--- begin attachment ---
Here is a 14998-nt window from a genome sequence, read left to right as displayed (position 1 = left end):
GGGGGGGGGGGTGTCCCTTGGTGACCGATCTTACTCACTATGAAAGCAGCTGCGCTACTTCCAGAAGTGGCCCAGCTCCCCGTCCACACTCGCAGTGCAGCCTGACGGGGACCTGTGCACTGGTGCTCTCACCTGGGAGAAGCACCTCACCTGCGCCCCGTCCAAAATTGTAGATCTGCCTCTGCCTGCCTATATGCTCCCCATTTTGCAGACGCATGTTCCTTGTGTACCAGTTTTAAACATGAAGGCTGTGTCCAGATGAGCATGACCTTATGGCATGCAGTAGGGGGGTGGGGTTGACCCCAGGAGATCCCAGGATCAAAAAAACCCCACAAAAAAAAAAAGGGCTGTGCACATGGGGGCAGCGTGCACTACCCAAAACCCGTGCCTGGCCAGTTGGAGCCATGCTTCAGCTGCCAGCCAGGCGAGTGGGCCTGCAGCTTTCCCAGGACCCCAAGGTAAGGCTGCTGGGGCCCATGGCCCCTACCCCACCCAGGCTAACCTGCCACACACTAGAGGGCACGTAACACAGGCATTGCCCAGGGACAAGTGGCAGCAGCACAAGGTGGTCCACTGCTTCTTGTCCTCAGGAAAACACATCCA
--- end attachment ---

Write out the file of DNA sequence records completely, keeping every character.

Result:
Here is a 14998-nt window from a genome sequence, read left to right as displayed (position 1 = left end):
GGGGGGGGGGGTGTCCCTTGGTGACCGATCTTACTCACTATGAAAGCAGCTGCGCTACTTCCAGAAGTGGCCCAGCTCCCCGTCCACACTCGCAGTGCAGCCTGACGGGGACCTGTGCACTGGTGCTCTCACCTGGGAGAAGCACCTCACCTGCGCCCCGTCCAAAATTGTAGATCTGCCTCTGCCTGCCTATATGCTCCCCATTTTGCAGACGCATGTTCCTTGTGTACCAGTTTTAAACATGAAGGCTGTGTCCAGATGAGCATGACCTTATGGCATGCAGTAGGGGGGTGGGGTTGACCCCAGGAGATCCCAGGATCAAAAAAACCCCACAAAAAAAAAAAGGGCTGTGCACATGGGGGCAGCGTGCACTACCCAAAACCCGTGCCTGGCCAGTTGGAGCCATGCTTCAGCTGCCAGCCAGGCGAGTGGGCCTGCAGCTTTCCCAGGACCCCAAGGTAAGGCTGCTGGGGCCCATGGCCCCTACCCCACCCAGGCTAACCTGCCACACACTAGAGGGCACGTAACACAGGCATTGCCCAGGGACAAGTGGCAGCAGCACAAGGTGGTCCACTGCTTCTTGTCCTCAGGAAAACACATCCA